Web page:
Writers aren’t great people. I mean, look at the personal lives of the greats and you will come to the conclusion that all writers are bastards. And while a large portion of us are irredeemable, I still believe in doing the right thing. That’s why I’m writing this post on what stories are mine to tell.

A closeup shot of a hand holding a pen and writing in a notebook. The text on the image says "What Stories Are Mine to Tell" and there's a watermark for MarisaMohi.com

There’s this pithy saying in the writer community that you can write about the people you know because if they wanted to be written about in a positive light, they would’ve been nicer to you.

That’s fucking stupid.

If you want to be vindictive, go for it. Who am I to stop you?

Not to quote all 64,973 Spider-Man movies that have come out in the past 25 years, but with great power comes great responsibility, especially when it comes to what stories are mine to tell. And if you’re going to write about something–especially in a way that evokes emotions or sticks with people for years to come–you need to quit being a jackass about it.

A Note on Who Decides What Stories Are Mine to Tell

Look. I’m not an authority on much. Ask my dog. She’ll tell you how much she ignores my every command.

I’m simply sharing what I believe to be true. My name is on this here website, and I am the sole authority on what gets attributed to my name. Ergo, these are my thoughts.

So, please don’t read this and get all bent out of shape. When you take the initiative to put your name on a website, write enough content that your domain authority rises, and continue paying for domain hosting, then you can write whatever you want about how shit works.

For what it’s worth, I’m not talking about the grand scheme of things here. I’m talking exclusively about personal experience and what events of your life you get to write about as a life writer.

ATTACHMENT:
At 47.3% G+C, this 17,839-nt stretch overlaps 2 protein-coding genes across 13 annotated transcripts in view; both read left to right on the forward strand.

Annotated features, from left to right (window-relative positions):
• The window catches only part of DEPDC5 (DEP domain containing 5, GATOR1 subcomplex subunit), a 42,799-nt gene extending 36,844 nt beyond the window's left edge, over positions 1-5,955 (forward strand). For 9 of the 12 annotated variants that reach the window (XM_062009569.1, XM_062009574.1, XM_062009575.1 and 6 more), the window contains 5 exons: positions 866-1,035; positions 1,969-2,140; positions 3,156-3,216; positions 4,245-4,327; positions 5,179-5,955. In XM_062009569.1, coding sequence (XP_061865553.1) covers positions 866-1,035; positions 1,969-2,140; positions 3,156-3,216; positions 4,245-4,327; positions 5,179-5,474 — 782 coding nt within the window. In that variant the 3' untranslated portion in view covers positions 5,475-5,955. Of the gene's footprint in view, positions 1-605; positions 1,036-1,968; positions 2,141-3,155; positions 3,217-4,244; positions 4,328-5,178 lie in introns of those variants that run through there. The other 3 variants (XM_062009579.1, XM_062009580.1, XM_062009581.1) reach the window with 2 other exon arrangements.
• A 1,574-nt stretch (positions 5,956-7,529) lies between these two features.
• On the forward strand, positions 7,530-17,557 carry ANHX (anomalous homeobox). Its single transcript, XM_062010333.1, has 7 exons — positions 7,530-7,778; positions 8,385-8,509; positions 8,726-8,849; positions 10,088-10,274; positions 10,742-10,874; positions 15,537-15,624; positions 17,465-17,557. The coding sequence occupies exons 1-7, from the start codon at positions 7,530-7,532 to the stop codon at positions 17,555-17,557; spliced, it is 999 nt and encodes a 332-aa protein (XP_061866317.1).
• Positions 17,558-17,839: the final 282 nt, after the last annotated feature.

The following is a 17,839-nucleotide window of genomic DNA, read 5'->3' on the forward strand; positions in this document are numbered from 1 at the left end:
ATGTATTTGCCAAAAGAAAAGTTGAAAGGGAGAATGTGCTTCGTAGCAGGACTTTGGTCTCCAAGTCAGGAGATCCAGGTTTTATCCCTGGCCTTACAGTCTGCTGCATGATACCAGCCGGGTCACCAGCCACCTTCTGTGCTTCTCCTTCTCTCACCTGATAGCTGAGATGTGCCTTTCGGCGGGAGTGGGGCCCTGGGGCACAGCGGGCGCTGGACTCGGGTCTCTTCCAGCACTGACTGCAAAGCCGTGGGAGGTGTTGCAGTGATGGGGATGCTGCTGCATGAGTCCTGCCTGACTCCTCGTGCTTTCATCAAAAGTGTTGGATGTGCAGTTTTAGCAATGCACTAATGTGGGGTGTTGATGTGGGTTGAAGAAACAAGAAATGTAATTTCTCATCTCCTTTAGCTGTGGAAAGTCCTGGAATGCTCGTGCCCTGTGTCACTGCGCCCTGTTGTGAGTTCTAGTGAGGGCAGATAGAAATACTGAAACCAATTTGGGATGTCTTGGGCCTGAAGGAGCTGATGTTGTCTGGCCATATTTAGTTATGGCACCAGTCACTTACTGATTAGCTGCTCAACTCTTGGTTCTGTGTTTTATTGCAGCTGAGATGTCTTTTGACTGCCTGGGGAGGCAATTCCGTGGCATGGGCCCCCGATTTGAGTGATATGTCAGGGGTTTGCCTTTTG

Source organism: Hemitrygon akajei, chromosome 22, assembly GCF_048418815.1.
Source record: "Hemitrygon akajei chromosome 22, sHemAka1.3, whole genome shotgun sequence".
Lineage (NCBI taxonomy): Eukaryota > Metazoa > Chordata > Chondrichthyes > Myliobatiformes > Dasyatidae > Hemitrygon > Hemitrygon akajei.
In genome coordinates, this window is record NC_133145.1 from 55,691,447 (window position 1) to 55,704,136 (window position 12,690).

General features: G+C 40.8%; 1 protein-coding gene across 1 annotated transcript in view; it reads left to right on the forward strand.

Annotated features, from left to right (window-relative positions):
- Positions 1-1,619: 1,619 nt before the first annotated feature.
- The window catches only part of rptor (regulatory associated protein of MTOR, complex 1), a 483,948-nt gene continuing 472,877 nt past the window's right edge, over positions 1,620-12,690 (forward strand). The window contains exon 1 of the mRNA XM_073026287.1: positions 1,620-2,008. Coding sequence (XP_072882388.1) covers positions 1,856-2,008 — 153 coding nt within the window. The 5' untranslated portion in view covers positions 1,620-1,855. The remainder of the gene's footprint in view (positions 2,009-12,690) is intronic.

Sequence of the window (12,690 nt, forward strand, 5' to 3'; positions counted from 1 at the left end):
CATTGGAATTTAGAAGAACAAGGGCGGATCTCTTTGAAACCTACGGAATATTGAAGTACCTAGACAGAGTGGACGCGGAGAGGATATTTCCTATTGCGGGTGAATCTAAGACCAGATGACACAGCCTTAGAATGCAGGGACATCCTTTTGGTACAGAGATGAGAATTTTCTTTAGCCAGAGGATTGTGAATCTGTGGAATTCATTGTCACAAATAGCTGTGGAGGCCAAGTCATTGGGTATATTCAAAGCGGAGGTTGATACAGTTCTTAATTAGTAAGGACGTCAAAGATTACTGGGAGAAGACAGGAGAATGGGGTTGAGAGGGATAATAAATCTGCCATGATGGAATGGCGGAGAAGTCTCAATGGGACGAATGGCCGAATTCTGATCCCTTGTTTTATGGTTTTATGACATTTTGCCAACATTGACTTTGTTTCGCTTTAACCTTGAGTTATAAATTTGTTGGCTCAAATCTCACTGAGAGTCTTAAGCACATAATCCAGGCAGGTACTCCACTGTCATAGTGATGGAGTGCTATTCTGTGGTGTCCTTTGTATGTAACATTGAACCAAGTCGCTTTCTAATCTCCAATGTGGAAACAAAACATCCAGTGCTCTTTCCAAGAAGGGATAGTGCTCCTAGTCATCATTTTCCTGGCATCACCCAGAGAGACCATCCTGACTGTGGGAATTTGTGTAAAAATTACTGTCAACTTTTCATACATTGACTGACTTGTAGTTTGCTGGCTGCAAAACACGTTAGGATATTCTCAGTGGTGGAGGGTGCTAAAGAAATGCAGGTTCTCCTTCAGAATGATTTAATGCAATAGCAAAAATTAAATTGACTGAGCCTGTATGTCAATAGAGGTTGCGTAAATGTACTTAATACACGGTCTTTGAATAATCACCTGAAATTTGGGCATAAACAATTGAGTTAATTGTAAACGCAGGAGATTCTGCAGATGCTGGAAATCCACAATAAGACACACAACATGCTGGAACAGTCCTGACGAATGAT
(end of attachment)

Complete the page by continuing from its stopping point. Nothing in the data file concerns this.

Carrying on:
I know what I believe regarding who can share stories that deal with race, class, disability, and gender. And I’m sure you’ll be able to glean those beliefs just from reading this post.

But this post is exclusively about what writers share about their personal life, which definitely includes the above elements. I am only addressing interpersonal relationships here. This post is about the minutiae of personal relationships and telling those stories.

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A Note on the Word “Can”

Look. You can technically do anything in that you have the ability to do it.

But would you feel good doing it? Will those actions have long-lasting consequences? Are you going to ruin someone else’s life/livelihood/day if you do it?

That’s what I’m talking about when I use the word can. If you want to be a child and use the word can to simply mean having the ability to do it, be my guest. But I suggest you also talk to a trusted friend and have them put parental locks on your computer and phone since you don’t have the necessary maturity to engage with the world around you.

Having the ability to do something doesn’t mean doing it is the right thing. So yeah. You can tell whatever story you want. And you can also be labeled a fucking asshole who isn’t worth anyone’s time.

Your choice, buddy.

What Stories Are Mine to Tell?

If you’re going to write about your life, do it. But remember, your life intertwines with the lives of so many people. So there are places where your story is also someone else’s.

How do you determine what parts of those stories you can tell?

There are no hard and fast rules, and part of being a writer is writing it all. But when it comes to sharing, I have a few things I know for sure I can put into the world.

001: Your experience.

My experience is mine to share or not share. Writers are always writing from experience. So if I write about a family event or a simple trip to the doctor’s office, it’s mine to share with the world.

Sure, the family event will include information about family members since they were part of the event. But I’m focused on my experience. Not theirs.

It’s my job to focus on how I experienced this event. Not what I think other people experienced. I can’t assume Aunt Mavis was having a particularly rough time since Aunt Nadine brought the green bean casserole to Thanksgiving that year. That would be me implanting a story where perhaps there isn’t one.